A Healthy Mindset - A Happy Child
Aug. 3, 2022
Raising healthy, secure children is the aim of parents worldwide. With this in mind it can be very upsetting when children become unhappy, and as a result unhealthy. Today’s article, the final in the series on childrens’ weight issues, will explore the connection between psychological and emotional problems and a child’s overall holistic health and wellbeing, specifically their physical health and weight.
Misconceptions About Weight Issues
There are a lot of misconceptions in society about the reasons behind weight gain, specifically that it is purely down to laziness. This assumption often leads to stigma and cruelty to those who are overweight. This cruelty is unacceptable and can be the cause of bullying attitudes to those struggling with their weight.
In our previous article about the causes of weight problems we referenced the study by epidemiologist Jane Wardle from University College London. Her research found that the risk of obesity is three quarters inherited and much less dependent on one’s free will or home environment. A book by Dr. Andrew Jenkins called “Why We Eat Too Much”, also states the fact that genetic and epigenetic predisposition to obesity can run in families, as well as in whole nations due to their historical development and dominant food environment. It means that a person with obesity genes needs to make much more effort than those without it to maintain a healthy weight.
When it comes to supporting children who are struggling with their weight, often a parent may think to put them on a diet. However, putting children on diets and forcing restricted food intake can cause further issues down the line and essentially do more harm than good.
Blaming Willpower Is Problematic
As explored in our previous article, blaming a child’s weight issues on a lack of willpower is incredibly problematic, not to mention shaming and unkind. When looking to support children to become healthier and possibly lose weight, it is not about placing blame or encouraging feelings of guilt. This will ultimately lead to cyclical disordered eating and ongoing issues with food. The child needs the support of their parents, and all of the surrounding adults (teachers, family etc), to take a team approach and accountability to ensure the ongoing health of the youngster.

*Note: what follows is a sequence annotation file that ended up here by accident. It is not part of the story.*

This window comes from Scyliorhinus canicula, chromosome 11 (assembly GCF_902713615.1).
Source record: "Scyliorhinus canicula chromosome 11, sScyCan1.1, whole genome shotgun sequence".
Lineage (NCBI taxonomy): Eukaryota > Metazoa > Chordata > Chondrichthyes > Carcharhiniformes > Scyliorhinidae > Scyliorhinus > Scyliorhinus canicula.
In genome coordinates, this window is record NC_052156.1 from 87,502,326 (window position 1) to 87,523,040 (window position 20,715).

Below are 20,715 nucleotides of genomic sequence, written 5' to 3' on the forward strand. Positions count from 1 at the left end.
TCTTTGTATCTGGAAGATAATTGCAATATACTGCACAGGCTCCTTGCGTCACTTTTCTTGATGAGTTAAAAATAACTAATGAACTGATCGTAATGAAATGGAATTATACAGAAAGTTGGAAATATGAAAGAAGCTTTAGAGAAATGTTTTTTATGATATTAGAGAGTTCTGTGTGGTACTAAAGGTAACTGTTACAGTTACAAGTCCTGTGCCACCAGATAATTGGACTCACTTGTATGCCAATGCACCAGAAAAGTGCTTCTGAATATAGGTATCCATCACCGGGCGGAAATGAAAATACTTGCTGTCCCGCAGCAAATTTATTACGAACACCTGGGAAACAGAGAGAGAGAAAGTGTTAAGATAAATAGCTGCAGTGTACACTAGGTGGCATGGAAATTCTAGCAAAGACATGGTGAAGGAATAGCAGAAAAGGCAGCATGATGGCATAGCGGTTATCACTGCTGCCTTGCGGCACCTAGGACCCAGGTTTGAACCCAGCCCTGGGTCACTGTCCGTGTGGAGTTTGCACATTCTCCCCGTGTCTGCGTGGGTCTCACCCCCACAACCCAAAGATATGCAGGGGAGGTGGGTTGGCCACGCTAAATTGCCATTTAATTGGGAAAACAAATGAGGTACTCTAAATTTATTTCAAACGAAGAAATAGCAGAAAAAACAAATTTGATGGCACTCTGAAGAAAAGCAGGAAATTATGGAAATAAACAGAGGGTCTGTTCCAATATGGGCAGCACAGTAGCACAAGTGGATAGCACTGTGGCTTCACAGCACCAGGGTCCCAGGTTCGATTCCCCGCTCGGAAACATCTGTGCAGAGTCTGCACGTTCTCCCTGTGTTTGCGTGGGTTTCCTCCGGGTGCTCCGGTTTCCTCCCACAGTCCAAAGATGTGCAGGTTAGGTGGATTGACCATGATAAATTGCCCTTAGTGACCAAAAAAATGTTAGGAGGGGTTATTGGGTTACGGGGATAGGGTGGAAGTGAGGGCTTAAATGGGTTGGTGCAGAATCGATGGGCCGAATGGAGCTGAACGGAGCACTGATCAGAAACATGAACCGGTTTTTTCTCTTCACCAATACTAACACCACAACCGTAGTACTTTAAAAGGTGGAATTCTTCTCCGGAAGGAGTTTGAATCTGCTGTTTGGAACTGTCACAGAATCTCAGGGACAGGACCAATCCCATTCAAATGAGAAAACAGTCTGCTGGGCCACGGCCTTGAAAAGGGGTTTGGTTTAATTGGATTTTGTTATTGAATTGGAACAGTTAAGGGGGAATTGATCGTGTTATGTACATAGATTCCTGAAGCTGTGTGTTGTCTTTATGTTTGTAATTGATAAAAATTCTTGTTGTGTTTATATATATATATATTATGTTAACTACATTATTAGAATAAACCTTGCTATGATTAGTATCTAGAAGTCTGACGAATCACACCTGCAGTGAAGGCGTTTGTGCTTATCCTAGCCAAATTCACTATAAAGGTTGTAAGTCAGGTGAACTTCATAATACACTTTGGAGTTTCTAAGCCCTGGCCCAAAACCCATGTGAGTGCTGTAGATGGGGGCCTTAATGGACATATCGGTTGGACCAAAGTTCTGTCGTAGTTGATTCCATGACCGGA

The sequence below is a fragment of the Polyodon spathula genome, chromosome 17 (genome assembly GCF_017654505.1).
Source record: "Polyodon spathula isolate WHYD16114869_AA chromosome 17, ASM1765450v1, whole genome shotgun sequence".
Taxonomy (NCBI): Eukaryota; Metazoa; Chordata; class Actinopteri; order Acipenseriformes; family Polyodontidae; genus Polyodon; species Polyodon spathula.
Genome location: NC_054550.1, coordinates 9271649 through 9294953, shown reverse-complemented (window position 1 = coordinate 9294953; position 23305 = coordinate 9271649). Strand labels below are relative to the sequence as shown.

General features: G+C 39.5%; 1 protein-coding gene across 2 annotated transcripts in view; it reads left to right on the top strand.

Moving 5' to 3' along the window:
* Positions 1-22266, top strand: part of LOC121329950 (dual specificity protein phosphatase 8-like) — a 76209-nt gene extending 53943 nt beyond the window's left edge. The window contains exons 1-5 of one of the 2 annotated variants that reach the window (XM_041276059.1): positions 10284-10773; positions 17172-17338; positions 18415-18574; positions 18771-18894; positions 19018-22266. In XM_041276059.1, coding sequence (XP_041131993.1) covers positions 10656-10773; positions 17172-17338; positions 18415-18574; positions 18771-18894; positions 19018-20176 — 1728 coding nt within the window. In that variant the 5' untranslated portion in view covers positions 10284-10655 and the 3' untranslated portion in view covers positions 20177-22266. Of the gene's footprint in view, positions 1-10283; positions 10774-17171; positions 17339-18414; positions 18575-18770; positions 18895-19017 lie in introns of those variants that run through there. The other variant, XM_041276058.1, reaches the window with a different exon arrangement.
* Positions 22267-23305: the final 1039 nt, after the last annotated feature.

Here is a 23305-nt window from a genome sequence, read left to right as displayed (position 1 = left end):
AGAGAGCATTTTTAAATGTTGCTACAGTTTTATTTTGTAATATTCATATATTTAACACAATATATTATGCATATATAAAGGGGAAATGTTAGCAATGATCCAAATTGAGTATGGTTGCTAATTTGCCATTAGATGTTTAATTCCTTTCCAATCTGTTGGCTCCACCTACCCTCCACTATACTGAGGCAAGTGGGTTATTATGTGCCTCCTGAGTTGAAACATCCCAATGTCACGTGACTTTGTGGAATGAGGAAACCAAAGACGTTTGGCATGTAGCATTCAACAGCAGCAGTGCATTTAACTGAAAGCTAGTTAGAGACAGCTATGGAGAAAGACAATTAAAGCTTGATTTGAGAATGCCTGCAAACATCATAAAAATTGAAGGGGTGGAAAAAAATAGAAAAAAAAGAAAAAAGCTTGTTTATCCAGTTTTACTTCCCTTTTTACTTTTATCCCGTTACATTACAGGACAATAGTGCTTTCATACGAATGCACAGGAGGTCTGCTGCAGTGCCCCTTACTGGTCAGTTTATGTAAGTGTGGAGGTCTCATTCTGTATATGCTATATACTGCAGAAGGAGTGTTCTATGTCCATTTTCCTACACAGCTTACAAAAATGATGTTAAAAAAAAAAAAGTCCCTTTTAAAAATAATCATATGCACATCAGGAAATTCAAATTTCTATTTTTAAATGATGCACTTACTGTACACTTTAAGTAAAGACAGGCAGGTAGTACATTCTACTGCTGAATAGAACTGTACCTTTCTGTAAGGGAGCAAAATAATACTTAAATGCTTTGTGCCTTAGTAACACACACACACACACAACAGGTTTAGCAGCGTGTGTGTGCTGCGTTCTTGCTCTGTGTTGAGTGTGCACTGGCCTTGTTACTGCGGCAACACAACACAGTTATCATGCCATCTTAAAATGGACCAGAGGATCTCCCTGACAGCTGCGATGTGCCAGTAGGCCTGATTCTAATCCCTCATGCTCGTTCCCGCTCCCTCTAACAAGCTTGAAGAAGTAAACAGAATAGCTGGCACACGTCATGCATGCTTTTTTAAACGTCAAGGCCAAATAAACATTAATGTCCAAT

One of the results of the words ‘blame’ and ‘willpower’ is the unhealthy obsession with dieting and overexercising within western societies, specifically in the UK and USA.
Guilt and Eating Disorders
Ensuring a supportive and beneficial approach to children with weight issues is very important because emotional issues are often the root cause of eating disorders in children. Children who are struggling emotionally and mentally tend to be the ones that develop disordered eating patterns, use food as a comfort, gain weight and struggle with self-esteem. Eating disorders are a symptom of an unhappy child that is probably dealing with difficulties.
Anorexia, bulimia and binge-eating disorder are all eating illnesses that affect a child’s physical, mental and emotional health. In our previous article we explored the possible causes of these disorders from harmful beauty standards, genetic issues, peer pressure, life transitions and limitations/dieting.
The UK’s NSPCC charity, published figures about delivering rising numbers of counselling sessions to youngsters struggling with eating disorders last year. This is concerning and illustrates the ongoing issue of disordered issues and psychological problems within young children.
As mentioned above, emotional and psychological issues tend to be at the root of many weight and eating issues children have.